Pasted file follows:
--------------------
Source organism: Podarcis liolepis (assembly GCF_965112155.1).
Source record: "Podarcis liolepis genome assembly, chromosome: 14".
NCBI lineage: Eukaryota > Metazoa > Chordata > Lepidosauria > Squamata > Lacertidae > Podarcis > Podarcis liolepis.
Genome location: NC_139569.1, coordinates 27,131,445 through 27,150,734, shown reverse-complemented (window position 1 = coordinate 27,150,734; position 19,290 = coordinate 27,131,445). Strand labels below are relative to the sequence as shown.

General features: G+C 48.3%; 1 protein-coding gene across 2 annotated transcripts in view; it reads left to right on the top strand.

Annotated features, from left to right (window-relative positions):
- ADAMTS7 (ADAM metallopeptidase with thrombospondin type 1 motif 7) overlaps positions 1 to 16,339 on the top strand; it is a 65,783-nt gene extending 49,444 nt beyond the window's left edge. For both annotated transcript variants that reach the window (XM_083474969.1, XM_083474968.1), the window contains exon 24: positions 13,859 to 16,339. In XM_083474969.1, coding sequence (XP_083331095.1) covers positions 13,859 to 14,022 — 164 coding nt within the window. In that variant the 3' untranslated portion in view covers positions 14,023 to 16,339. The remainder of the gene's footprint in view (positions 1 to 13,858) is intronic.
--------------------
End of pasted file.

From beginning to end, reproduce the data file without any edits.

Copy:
Source organism: Podarcis liolepis (assembly GCF_965112155.1).
Source record: "Podarcis liolepis genome assembly, chromosome: 14".
NCBI lineage: Eukaryota > Metazoa > Chordata > Lepidosauria > Squamata > Lacertidae > Podarcis > Podarcis liolepis.
Genome location: NC_139569.1, coordinates 27,131,445 through 27,150,734, shown reverse-complemented (window position 1 = coordinate 27,150,734; position 19,290 = coordinate 27,131,445). Strand labels below are relative to the sequence as shown.

General features: G+C 48.3%; 1 protein-coding gene across 2 annotated transcripts in view; it reads left to right on the top strand.

Annotated features, from left to right (window-relative positions):
- ADAMTS7 (ADAM metallopeptidase with thrombospondin type 1 motif 7) overlaps positions 1 to 16,339 on the top strand; it is a 65,783-nt gene extending 49,444 nt beyond the window's left edge. For both annotated transcript variants that reach the window (XM_083474969.1, XM_083474968.1), the window contains exon 24: positions 13,859 to 16,339. In XM_083474969.1, coding sequence (XP_083331095.1) covers positions 13,859 to 14,022 — 164 coding nt within the window. In that variant the 3' untranslated portion in view covers positions 14,023 to 16,339. The remainder of the gene's footprint in view (positions 1 to 13,858) is intronic.